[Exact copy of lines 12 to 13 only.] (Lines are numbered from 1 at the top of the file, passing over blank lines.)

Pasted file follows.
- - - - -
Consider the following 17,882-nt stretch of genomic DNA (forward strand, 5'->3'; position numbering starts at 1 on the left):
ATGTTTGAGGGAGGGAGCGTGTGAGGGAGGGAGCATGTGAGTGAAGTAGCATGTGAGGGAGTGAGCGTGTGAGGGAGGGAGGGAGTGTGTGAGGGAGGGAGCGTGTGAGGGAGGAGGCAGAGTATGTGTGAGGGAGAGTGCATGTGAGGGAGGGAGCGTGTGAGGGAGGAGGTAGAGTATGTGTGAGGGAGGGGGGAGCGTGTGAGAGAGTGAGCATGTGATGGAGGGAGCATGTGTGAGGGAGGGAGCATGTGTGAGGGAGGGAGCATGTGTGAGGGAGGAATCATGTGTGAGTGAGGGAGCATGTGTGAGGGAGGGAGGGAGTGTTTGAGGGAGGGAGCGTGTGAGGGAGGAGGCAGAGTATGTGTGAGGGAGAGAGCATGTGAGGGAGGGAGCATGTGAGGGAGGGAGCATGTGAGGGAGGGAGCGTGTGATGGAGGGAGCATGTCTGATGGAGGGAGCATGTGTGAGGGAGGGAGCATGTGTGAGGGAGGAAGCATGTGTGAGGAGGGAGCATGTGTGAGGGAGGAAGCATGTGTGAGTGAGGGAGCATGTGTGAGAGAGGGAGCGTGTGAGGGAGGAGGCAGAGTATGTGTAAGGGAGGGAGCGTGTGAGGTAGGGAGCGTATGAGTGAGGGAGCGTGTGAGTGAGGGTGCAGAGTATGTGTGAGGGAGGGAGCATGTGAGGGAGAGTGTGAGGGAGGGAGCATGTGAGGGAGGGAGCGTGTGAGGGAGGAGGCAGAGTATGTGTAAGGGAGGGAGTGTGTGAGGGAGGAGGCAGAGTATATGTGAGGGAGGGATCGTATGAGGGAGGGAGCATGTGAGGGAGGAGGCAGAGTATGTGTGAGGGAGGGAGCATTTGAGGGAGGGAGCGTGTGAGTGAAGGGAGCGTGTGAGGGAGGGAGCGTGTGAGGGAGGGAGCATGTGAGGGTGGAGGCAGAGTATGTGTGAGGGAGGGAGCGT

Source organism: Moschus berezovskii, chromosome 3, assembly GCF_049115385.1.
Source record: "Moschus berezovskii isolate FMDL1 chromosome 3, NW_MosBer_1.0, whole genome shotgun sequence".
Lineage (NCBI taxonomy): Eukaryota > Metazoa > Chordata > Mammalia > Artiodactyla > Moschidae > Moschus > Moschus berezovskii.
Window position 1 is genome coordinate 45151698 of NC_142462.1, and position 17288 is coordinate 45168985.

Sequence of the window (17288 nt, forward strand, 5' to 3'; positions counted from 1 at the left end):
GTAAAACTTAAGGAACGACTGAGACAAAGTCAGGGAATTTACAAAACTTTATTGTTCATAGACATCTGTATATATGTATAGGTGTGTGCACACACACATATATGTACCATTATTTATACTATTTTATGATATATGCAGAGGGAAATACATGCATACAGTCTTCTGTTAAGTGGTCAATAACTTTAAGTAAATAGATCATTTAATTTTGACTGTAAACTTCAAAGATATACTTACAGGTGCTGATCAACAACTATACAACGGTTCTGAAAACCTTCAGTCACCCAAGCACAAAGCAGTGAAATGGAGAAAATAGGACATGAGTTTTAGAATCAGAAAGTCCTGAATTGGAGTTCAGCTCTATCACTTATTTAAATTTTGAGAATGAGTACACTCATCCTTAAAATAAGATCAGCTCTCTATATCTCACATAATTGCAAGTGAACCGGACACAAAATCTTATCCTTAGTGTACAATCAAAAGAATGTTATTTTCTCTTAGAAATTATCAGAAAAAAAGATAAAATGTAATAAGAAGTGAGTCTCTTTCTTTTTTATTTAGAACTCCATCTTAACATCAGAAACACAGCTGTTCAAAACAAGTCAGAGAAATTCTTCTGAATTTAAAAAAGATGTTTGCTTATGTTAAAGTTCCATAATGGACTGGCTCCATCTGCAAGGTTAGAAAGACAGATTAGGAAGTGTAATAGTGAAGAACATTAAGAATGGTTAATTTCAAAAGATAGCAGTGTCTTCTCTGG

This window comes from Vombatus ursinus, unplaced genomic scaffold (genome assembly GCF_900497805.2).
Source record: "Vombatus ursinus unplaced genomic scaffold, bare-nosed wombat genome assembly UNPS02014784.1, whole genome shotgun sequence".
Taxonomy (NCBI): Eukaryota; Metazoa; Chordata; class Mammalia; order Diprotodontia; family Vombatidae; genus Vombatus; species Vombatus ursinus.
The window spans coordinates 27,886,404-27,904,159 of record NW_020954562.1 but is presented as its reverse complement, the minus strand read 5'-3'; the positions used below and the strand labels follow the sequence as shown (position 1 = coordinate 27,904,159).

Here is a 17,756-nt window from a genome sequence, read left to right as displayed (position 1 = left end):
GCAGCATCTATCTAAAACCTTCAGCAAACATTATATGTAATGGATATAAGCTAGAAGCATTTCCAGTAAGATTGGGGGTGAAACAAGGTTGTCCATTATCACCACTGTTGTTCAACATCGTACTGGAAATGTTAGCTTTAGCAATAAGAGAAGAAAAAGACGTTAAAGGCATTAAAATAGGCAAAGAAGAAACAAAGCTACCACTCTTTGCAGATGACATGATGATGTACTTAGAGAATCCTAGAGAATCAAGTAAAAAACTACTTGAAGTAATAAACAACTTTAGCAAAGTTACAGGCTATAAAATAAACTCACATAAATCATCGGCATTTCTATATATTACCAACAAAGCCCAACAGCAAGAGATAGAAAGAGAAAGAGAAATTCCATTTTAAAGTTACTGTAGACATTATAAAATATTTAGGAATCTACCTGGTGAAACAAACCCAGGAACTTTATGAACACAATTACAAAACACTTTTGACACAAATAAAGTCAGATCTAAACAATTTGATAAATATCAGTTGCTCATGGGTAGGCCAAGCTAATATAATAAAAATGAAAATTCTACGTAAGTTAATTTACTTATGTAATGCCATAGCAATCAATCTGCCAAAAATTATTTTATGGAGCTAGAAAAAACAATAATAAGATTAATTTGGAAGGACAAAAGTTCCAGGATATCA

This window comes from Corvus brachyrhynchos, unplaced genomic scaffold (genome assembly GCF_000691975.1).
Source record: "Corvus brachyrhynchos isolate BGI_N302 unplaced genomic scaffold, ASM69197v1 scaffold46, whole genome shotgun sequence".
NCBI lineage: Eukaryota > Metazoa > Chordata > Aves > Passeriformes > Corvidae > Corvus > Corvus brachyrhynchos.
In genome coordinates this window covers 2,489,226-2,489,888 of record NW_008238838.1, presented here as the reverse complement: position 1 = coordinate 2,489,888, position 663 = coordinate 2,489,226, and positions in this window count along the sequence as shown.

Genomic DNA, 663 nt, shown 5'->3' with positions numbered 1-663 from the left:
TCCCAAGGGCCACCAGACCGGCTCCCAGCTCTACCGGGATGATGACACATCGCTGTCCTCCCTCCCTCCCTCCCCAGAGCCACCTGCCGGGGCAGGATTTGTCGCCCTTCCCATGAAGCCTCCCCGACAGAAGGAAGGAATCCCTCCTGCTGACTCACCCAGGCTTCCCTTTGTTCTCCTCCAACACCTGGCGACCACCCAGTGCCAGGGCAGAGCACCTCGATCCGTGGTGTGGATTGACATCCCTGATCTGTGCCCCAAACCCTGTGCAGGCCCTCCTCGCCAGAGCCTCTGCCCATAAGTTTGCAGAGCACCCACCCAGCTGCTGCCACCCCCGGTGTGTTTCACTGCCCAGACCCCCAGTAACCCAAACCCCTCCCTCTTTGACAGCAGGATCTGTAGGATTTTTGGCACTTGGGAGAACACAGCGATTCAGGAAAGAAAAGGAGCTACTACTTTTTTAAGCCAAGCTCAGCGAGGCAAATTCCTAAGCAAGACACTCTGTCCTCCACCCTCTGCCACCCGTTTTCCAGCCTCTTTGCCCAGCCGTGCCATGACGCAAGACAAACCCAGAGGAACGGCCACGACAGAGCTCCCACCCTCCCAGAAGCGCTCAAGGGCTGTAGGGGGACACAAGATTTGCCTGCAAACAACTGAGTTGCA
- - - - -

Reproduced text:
The window spans coordinates 27,886,404-27,904,159 of record NW_020954562.1 but is presented as its reverse complement, the minus strand read 5'-3'; the positions used below and the strand labels follow the sequence as shown (position 1 = coordinate 27,904,159).

Here is a 17,756-nt window from a genome sequence, read left to right as displayed (position 1 = left end):